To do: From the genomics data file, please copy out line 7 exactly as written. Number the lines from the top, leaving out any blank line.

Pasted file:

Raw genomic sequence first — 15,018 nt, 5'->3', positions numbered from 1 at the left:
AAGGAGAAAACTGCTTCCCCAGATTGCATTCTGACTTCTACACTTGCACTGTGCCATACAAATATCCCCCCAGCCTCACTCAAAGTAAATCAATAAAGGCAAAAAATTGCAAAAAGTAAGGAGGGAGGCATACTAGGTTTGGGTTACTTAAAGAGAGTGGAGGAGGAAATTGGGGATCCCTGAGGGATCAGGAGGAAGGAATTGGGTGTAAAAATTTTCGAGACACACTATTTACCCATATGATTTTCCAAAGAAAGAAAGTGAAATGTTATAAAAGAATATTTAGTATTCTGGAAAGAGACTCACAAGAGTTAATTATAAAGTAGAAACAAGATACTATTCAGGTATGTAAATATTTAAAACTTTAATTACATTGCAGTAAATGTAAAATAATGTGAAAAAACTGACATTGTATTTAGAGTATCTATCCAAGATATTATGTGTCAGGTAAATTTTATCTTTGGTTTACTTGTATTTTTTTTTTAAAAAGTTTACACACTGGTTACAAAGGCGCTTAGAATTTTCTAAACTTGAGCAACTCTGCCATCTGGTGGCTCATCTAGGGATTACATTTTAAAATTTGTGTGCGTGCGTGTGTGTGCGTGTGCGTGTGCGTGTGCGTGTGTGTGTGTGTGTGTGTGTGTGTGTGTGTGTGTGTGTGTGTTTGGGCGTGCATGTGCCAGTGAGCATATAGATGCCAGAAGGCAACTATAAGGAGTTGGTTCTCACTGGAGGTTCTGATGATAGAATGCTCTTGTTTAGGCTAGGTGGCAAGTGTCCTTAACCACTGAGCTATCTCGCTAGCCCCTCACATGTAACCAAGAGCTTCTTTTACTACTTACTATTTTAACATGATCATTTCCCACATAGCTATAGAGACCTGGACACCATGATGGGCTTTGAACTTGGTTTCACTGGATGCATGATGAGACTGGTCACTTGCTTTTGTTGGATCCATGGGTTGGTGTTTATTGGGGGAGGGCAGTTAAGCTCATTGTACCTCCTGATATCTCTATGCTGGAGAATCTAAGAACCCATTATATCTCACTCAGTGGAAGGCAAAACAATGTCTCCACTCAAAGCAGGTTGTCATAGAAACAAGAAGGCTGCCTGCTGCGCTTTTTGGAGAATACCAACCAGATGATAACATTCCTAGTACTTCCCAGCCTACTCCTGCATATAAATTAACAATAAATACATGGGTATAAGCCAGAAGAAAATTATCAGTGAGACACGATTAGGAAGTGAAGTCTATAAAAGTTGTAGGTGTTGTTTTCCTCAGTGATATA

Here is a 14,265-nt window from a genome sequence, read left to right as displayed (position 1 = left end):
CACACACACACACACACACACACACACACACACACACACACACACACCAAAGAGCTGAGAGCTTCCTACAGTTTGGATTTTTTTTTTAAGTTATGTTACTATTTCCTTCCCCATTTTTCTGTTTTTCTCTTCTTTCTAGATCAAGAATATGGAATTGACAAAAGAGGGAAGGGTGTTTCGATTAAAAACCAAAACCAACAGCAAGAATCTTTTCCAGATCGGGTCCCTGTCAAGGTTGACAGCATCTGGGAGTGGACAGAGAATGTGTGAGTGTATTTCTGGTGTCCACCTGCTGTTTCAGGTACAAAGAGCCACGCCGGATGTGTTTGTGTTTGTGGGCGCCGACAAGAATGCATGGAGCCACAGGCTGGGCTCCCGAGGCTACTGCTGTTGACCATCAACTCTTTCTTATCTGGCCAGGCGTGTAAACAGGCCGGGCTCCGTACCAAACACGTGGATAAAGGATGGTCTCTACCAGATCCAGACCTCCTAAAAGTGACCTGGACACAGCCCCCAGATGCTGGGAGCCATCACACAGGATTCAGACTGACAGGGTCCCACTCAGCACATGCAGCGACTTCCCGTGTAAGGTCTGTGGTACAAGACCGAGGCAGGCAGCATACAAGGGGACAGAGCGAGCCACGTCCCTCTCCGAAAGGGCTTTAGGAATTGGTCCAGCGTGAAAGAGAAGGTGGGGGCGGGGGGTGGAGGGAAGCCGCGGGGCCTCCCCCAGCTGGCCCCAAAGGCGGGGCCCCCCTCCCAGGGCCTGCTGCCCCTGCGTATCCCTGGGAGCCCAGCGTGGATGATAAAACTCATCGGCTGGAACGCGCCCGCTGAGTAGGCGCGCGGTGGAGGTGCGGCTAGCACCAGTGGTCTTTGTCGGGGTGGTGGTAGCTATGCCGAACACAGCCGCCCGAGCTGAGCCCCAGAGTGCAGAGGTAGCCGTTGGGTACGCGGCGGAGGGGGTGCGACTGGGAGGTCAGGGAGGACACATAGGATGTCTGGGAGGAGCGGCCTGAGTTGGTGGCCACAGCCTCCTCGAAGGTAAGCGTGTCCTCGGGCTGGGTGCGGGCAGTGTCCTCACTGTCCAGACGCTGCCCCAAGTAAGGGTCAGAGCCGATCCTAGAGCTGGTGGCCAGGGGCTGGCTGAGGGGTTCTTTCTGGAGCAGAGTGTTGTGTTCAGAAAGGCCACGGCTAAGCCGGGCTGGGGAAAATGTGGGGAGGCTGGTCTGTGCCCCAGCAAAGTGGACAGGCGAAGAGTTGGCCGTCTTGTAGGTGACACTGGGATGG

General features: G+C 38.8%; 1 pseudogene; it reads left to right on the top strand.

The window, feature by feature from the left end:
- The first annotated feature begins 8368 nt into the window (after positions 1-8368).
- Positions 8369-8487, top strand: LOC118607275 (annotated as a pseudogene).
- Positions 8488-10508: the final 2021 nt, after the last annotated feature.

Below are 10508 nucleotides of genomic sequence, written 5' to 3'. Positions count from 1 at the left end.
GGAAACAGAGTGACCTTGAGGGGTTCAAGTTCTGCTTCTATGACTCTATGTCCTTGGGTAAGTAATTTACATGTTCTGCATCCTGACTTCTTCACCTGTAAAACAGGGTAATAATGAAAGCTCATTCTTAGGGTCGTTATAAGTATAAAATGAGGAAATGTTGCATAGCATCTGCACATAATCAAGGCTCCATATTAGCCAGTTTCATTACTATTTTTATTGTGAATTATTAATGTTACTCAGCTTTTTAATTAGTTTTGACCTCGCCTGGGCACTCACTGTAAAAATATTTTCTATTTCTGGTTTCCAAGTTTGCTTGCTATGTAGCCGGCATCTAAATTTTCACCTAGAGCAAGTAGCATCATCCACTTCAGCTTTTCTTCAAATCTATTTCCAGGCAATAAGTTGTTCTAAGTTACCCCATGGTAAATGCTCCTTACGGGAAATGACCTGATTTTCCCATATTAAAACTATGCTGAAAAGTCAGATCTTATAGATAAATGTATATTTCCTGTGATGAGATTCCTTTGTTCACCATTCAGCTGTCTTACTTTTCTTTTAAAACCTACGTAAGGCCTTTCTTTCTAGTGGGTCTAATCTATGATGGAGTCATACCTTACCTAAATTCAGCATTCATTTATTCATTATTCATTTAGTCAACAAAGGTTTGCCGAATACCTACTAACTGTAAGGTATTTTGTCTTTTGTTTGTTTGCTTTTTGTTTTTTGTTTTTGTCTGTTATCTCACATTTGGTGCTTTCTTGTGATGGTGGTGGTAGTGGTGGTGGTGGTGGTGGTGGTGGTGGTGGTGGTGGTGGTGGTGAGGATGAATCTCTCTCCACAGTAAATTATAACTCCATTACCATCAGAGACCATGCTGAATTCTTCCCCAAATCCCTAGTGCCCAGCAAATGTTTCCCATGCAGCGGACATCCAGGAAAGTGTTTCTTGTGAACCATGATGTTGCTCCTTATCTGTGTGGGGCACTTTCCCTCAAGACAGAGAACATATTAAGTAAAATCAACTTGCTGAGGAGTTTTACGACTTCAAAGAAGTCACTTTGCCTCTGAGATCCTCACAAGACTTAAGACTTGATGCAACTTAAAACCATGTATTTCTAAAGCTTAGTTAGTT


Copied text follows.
- The first annotated feature begins 8368 nt into the window (after positions 1-8368).